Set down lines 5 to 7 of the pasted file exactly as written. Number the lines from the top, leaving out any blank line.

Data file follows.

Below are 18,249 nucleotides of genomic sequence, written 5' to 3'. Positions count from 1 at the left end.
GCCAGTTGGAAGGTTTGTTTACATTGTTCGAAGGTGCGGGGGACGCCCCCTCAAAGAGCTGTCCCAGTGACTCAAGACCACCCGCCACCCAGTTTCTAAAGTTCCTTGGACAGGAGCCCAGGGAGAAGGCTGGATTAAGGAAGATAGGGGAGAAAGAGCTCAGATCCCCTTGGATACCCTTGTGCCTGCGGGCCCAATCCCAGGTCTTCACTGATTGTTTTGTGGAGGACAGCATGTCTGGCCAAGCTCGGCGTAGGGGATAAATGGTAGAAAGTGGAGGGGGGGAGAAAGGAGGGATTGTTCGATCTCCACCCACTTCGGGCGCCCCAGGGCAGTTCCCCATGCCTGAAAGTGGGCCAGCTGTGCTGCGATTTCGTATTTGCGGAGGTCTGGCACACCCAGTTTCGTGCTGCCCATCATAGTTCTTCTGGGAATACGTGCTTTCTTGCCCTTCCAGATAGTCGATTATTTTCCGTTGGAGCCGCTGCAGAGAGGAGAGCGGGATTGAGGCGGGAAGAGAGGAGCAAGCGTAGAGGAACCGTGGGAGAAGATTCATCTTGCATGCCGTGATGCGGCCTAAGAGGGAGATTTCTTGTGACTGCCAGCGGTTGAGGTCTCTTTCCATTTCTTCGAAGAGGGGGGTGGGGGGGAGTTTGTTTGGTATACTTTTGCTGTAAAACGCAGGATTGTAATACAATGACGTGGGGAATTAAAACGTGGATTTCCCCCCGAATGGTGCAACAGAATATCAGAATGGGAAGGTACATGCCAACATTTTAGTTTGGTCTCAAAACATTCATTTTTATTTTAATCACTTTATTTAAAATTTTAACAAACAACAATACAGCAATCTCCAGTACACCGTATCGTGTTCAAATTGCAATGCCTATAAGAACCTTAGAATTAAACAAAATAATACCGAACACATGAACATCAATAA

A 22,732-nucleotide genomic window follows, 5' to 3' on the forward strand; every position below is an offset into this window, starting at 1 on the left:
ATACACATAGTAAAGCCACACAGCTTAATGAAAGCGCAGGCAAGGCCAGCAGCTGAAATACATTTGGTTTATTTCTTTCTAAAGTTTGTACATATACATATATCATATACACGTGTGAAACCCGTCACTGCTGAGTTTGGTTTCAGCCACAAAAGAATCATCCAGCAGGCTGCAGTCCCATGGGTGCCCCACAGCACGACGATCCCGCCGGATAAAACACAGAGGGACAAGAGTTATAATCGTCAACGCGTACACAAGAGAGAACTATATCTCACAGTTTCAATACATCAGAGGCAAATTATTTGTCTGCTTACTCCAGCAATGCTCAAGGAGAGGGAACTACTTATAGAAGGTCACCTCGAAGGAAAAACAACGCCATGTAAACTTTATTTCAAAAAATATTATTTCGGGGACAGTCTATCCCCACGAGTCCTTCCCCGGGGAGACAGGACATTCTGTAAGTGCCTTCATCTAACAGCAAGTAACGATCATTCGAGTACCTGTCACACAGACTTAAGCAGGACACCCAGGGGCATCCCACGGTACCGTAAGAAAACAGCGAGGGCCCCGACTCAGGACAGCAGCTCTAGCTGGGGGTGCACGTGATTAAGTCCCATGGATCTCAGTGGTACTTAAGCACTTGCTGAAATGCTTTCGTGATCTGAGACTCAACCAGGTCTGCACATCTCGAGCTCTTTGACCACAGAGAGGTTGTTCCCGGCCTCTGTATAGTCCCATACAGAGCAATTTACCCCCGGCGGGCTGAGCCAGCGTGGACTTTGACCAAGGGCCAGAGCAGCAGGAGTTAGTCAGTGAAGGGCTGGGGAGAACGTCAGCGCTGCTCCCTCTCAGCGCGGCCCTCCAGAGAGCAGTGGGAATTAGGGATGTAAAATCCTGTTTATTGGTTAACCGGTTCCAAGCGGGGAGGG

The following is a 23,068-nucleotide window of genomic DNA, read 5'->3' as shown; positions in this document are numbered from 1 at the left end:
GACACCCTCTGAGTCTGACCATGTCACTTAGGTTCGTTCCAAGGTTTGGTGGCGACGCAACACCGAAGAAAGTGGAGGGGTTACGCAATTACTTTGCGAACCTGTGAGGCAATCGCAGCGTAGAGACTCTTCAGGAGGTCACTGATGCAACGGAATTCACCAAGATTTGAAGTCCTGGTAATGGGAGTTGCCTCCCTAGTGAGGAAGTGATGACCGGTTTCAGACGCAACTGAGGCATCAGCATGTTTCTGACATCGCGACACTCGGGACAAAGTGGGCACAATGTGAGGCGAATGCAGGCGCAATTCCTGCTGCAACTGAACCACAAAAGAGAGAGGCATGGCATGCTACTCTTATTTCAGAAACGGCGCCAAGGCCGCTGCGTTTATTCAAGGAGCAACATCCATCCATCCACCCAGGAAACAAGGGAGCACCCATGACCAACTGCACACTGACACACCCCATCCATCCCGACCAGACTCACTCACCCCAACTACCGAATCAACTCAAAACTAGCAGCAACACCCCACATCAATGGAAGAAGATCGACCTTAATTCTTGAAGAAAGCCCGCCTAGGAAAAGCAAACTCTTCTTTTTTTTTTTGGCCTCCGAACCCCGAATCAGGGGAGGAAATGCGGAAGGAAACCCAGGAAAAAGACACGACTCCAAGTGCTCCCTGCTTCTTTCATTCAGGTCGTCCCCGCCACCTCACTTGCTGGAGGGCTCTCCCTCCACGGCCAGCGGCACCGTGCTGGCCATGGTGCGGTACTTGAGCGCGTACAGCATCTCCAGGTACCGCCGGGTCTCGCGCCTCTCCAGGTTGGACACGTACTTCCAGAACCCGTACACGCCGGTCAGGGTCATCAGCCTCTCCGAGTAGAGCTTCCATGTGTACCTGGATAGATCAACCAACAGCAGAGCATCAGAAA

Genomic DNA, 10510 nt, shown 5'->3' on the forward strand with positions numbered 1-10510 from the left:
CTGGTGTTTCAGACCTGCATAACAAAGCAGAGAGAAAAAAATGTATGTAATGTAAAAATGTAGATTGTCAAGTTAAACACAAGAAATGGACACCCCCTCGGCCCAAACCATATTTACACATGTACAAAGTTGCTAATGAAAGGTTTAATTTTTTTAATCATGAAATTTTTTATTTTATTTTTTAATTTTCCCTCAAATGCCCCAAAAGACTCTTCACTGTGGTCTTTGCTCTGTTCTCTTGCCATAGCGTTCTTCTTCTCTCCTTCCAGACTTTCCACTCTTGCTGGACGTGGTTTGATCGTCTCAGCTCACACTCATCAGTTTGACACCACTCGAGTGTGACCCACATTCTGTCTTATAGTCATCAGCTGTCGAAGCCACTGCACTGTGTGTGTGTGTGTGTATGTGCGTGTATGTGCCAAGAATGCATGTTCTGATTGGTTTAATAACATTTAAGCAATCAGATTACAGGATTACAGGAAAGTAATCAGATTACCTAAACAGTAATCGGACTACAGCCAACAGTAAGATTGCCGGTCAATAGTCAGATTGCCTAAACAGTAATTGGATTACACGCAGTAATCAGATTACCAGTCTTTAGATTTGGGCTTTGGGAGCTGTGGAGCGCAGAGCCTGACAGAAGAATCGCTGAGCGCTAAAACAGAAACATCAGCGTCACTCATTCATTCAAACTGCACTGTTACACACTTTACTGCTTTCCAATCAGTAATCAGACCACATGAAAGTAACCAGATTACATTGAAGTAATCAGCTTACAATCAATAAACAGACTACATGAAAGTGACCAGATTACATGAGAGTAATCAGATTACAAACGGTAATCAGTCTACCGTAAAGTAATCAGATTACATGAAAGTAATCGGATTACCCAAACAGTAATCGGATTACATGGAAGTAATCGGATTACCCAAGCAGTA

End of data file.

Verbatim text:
The following is a 23,068-nucleotide window of genomic DNA, read 5'->3' as shown; positions in this document are numbered from 1 at the left end:
GACACCCTCTGAGTCTGACCATGTCACTTAGGTTCGTTCCAAGGTTTGGTGGCGACGCAACACCGAAGAAAGTGGAGGGGTTACGCAATTACTTTGCGAACCTGTGAGGCAATCGCAGCGTAGAGACTCTTCAGGAGGTCACTGATGCAACGGAATTCACCAAGATTTGAAGTCCTGGTAATGGGAGTTGCCTCCCTAGTGAGGAAGTGATGACCGGTTTCAGACGCAACTGAGGCATCAGCATGTTTCTGACATCGCGACACTCGGGACAAAGTGGGCACAATGTGAGGCGAATGCAGGCGCAATTCCTGCTGCAACTGAACCACAAAAGAGAGAGGCATGGCATGCTACTCTTATTTCAGAAACGGCGCCAAGGCCGCTGCGTTTATTCAAGGAGCAACATCCATCCATCCACCCAGGAAACAAGGGAGCACCCATGACCAACTGCACACTGACACACCCCATCCATCCCGACCAGACTCACTCACCCCAACTACCGAATCAACTCAAAACTAGCAGCAACACCCCACATCAATGGAAGAAGATCGACCTTAATTCTTGAAGAAAGCCCGCCTAGGAAAAGCAAACTCTTCTTTTTTTTTTTGGCCTCCGAACCCCGAATCAGGGGAGGAAATGCGGAAGGAAACCCAGGAAAAAGACACGACTCCAAGTGCTCCCTGCTTCTTTCATTCAGGTCGTCCCCGCCACCTCACTTGCTGGAGGGCTCTCCCTCCACGGCCAGCGGCACCGTGCTGGCCATGGTGCGGTACTTGAGCGCGTACAGCATCTCCAGGTACCGCCGGGTCTCGCGCCTCTCCAGGTTGGACACGTACTTCCAGAACCCGTACACGCCGGTCAGGGTCATCAGCCTCTCCGAGTAGAGCTTCCATGTGTACCTGGATAGATCAACCAACAGCAGAGCATCAGAAA

Genomic DNA, 10510 nt, shown 5'->3' on the forward strand with positions numbered 1-10510 from the left: